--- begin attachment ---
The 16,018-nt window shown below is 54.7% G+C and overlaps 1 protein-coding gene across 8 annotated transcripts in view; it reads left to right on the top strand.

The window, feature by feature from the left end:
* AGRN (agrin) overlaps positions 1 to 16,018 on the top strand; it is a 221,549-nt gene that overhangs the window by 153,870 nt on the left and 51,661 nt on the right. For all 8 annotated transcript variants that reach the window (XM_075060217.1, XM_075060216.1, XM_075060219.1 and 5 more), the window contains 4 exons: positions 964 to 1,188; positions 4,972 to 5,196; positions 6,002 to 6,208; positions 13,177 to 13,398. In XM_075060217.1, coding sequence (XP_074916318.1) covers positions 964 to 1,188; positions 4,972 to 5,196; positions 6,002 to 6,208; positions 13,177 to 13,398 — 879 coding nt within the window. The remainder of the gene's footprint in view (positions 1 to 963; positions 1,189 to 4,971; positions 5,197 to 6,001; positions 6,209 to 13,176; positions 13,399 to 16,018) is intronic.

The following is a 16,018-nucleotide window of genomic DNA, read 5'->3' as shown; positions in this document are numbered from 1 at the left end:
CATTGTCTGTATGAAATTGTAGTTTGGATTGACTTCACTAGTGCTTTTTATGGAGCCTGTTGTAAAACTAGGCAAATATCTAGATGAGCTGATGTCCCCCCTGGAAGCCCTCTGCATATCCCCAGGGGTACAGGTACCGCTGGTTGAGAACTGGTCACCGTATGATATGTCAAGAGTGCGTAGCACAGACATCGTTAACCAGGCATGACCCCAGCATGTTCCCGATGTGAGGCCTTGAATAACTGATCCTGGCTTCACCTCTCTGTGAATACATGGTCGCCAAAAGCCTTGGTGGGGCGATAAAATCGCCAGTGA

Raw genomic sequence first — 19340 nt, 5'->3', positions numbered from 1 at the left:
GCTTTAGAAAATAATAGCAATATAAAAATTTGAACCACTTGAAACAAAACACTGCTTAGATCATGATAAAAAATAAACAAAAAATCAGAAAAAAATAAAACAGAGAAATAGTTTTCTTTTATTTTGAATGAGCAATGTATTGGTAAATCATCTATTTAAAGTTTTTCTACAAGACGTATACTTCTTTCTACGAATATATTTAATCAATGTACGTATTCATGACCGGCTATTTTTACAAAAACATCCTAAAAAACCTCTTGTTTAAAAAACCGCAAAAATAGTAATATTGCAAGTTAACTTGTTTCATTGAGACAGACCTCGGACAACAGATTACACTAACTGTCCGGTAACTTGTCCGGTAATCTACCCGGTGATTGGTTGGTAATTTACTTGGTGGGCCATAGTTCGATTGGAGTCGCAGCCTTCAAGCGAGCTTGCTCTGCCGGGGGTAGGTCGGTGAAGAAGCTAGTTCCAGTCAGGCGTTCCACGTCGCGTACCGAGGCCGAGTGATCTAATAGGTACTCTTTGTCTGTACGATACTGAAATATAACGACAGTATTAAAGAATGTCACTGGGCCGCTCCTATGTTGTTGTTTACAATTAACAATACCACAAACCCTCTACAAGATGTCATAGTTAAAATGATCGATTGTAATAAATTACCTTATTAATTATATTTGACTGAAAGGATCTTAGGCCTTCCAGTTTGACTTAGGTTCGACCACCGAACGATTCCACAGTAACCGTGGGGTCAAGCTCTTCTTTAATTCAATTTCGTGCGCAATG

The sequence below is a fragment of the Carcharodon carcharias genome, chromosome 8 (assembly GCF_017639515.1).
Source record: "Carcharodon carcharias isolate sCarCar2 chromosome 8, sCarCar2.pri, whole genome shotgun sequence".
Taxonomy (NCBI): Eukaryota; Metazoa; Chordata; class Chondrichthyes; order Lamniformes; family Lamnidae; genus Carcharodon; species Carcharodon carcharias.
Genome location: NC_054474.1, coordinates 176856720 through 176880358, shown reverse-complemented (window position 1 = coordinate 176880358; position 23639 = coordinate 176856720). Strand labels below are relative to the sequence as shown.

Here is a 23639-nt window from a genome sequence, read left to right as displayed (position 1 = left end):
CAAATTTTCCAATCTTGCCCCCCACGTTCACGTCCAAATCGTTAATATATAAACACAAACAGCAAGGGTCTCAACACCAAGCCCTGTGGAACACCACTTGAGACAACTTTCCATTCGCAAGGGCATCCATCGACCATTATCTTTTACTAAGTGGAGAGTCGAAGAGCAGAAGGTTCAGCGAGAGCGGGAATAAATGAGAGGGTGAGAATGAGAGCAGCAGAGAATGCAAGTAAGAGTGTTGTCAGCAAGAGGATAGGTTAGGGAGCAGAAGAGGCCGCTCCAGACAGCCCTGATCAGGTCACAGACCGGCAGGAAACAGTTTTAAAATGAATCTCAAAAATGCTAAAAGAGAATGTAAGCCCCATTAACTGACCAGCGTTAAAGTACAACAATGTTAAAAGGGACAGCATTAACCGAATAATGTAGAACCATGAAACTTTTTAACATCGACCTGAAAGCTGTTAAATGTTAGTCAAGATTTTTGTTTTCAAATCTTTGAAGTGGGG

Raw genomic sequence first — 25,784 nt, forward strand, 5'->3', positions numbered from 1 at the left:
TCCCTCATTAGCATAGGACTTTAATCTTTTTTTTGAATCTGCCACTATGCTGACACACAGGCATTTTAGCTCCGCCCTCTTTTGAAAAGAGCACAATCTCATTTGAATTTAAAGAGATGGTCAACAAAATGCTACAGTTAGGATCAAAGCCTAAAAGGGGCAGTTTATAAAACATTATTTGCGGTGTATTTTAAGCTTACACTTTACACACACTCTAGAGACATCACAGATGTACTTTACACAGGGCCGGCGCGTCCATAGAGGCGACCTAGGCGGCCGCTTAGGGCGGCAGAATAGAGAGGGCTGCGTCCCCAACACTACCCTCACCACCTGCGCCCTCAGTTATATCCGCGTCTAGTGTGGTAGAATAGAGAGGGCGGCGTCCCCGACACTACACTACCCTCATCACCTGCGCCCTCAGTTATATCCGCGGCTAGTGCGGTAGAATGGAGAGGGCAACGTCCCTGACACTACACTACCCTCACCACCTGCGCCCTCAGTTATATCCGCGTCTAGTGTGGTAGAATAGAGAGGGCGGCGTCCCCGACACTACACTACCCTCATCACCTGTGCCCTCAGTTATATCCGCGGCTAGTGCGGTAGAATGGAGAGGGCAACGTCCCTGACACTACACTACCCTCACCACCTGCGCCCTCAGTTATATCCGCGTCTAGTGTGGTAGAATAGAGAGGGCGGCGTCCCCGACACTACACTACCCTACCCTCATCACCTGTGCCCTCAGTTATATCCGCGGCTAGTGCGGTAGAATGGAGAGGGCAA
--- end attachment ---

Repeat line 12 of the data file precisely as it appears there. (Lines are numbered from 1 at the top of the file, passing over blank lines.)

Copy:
Here is a 23639-nt window from a genome sequence, read left to right as displayed (position 1 = left end):